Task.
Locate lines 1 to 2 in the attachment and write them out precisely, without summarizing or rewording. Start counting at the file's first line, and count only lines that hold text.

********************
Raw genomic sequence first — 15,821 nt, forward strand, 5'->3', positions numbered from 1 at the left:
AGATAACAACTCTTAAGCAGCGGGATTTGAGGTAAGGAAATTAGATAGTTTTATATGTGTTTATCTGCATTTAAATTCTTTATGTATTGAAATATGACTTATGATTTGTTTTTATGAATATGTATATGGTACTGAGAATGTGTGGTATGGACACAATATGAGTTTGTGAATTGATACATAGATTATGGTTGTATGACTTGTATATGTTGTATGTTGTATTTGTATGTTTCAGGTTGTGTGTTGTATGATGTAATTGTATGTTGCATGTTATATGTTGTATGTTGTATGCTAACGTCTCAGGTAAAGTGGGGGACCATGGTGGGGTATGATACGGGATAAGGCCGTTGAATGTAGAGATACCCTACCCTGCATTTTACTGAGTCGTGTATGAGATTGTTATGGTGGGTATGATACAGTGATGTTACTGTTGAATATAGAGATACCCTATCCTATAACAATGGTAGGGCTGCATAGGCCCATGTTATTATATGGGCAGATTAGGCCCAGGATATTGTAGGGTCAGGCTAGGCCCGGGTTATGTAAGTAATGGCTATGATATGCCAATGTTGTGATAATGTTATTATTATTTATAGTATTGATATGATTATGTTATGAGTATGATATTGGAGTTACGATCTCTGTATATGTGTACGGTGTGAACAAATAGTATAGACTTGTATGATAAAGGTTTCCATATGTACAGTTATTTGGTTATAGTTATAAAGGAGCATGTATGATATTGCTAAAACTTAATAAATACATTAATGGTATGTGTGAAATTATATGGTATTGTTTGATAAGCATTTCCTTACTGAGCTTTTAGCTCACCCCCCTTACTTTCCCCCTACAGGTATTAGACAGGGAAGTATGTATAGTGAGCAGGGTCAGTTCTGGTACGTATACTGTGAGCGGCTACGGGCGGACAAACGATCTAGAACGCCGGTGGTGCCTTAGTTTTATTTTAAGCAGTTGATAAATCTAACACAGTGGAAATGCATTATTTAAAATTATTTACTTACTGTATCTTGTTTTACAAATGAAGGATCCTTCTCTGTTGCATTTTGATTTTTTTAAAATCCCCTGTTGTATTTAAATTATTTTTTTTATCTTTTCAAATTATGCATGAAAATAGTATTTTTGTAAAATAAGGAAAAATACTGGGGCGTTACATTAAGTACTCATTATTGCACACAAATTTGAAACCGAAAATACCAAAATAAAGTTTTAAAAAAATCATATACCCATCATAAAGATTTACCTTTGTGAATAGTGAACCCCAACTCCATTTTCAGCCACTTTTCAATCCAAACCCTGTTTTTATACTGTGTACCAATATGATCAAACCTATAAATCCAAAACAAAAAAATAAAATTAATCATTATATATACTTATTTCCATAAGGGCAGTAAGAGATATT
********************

Raw genomic sequence first — 15,821 nt, forward strand, 5'->3', positions numbered from 1 at the left:
AGATAACAACTCTTAAGCAGCGGGATTTGAGGTAAGGAAATTAGATAGTTTTATATGTGTTTATCTGCATTTAAATTCTTTATGTATTGAAATATGACTTATGATTTGTTTTTATGAATATGTATATGGTACTGAGAATGTGTGGTATGGACACAATATGAGTTTGTGAATTGATACATAGATTATGGTTGTATGACTTGTATATGTTGTATGTTGTATTTGTATGTTTCAGGTTGTGTGTTGTATGATGTAATTGTATGTTGCATGTTATATGTTGTATGTTGTATGCTAACGTCTCAGGTAAAGTGGGGGACCATGGTGGGGTATGATACGGGATAAGGCCGTTGAATGTAGAGATACCCTACCCTGCATTTTACTGAGTCGTGTATGAGATTGTTATGGTGGGTATGATACAGTGATGTTACTGTTGAATATAGAGATACCCTATCCTATAACAATGGTAGGGCTGCATAGGCCCATGTTATTATATGGGCAGATTAGGCCCAGGATATTGTAGGGTCAGGCTAGGCCCGGGTTATGTAAGTAATGGCTATGATATGCCAATGTTGTGATAATGTTATTATTATTTATAGTATTGATATGATTATGTTATGAGTATGATATTGGAGTTACGATCTCTGTATATGTGTACGGTGTGAACAAATAGTATAGACTTGTATGATAAAGGTTTCCATATGTACAGTTATTTGGTTATAGTTATAAAGGAGCATGTATGATATTGCTAAAACTTAATAAATACATTAATGGTATGTGTGAAATTATATGGTATTGTTTGATAAGCATTTCCTTACTGAGCTTTTAGCTCACCCCCCTTACTTTCCCCCTACAGGTATTAGACAGGGAAGTATGTATAGTGAGCAGGGTCAGTTCTGGTACGTATACTGTGAGCGGCTACGGGCGGACAAACGATCTAGAACGCCGGTGGTGCCTTAGTTTTATTTTAAGCAGTTGATAAATCTAACACAGTGGAAATGCATTATTTAAAATTATTTACTTACTGTATCTTGTTTTACAAATGAAGGATCCTTCTCTGTTGCATTTTGATTTTTTTAAAATCCCCTGTTGTATTTAAATTATTTTTTTTATCTTTTCAAATTATGCATGAAAATAGTATTTTTGTAAAATAAGGAAAAATACTGGGGCGTTACATTAAGTACTCATTATTGCACACAAATTTGAAACCGAAAATACCAAAATAAAGTTTTAAAAAAATCATATACCCATCATAAAGATTTACCTTTGTGAATAGTGAACCCCAACTCCATTTTCAGCCACTTTTCAATCCAAACCCTGTTTTTATACTGTGTACCAATATGATCAAACCTATAAATCCAAAACAAAAAAATAAAATTAATCATTATATATACTTATTTCCATAAGGGCAGTAAGAGATATT